Four or five years ago, in a valiant/desperate attempt to figure out what, exactly, I was going to do with my life, I took an afternoon off practicing and skulked over to my college's career center. The career counselor, who had lank blond hair and looked as if she'd survived a couple of valiant/desperate attempts herself, listened to me babble for ten minutes, covered up a yawn, and then, having clearly pegged me as 100% out to lunch, sat me down with a personality test.
It was one of those tests that slaps a label on you, labels being your ticket, in theory, to smoother operation and better tech support. It was, in fact, the Myers-Briggs, a personality test of blissfully marginal validity that was developed in WWII to help women find their place in the workforce. The Myers-Briggs charts your location along four personality dimensions, thereby dividing the population pie into sixteen (unequal) slices, each with its own flavor and texture. I can think of any number of important personality variables overlooked by the Myers-Briggs (snarkiness, irritability, appreciation for cheese), but I suppose Myers and Briggs had to start somewhere, and where they started was with the following four dichotomies:
1) Introversion vs. Extroversion (I or E)
2) Concrete vs. Abstract (S or N)
3) Analytical vs. Emotional (T or F)
4) Judging vs. Perceiving (J or P)
Those of you who know me can probably guess which side of each fence I came down on; suffice to say that I ended up on a pie slice some snarky, irritable, cheese-hating pop Psychologist nicknamed "The Mastermind." Apparently, I am a frustrated evil genius.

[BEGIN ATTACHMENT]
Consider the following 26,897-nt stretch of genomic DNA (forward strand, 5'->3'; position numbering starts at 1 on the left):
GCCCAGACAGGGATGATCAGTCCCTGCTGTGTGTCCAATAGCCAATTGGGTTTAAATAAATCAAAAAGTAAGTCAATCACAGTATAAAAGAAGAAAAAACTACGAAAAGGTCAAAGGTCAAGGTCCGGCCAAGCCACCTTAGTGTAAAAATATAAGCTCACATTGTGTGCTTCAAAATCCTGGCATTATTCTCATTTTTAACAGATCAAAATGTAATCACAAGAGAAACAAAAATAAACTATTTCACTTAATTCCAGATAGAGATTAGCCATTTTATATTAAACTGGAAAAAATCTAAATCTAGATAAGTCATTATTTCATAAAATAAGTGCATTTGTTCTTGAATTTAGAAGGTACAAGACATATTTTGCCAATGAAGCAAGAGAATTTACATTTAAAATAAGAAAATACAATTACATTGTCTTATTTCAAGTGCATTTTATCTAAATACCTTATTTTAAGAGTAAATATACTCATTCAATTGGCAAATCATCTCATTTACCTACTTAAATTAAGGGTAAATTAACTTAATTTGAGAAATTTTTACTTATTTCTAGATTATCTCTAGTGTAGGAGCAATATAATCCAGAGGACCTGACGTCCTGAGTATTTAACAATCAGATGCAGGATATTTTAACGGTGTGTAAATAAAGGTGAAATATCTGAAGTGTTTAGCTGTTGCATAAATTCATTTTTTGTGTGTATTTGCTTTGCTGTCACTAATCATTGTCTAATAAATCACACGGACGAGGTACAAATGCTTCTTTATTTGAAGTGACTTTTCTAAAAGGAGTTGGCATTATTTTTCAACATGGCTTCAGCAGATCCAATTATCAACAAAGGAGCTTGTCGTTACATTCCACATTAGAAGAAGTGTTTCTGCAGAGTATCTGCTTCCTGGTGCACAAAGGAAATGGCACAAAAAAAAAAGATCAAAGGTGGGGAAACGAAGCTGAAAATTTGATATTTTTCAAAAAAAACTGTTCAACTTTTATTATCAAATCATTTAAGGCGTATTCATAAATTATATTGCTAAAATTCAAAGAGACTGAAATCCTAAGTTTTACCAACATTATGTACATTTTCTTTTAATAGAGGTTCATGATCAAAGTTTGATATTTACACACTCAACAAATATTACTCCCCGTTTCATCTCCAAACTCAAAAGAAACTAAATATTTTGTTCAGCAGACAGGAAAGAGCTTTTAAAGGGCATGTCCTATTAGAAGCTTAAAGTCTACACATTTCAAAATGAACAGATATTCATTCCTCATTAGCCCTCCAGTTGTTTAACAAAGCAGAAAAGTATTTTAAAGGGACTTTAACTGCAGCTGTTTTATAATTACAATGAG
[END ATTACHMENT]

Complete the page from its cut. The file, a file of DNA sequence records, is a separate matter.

With no career trajectory. Thanks, career center.
But never mind. What I really want to talk about here is variable number 4. In case you were deprived of all your senses in a terrible moon buggy accident, I'm a J. J for judgemental. As in, wow, that sucked. Or, I like the grey one. Or, George W. Bush is suffering from subtle neurological damage, most likely due to long-term abuse of alcohol, and anyone who votes for him is a moronic moron.
In short, I have the instincts of a gun-toting, brow-beating, bible-thumping televangelist. Or a five-year-old. This isn't something I needed the Myers-Briggs to tell me; I've known it for years. And for years, likewise, I've been trying to chip away at it, striving to be less judgemental, more accepting, more laid back.
Only here's the scary thing: I'm actually succeeding. The older I get, the more I reserve judgment. So I'm still not exactly hoarding it in the back of the cupboard, or stashing it in the piggy bank for a rainy day, but I'm no longer so quick to take it out and (silently) whap people over the head with it, either. Cheating? Prevaricating? Voting for Ron Paul? How can I condemn you out of hand if I don't know, really deep down, what I would do in your place?
This is either a sign of increasing humanity or deteriorating moral fiber, and I wish I knew which.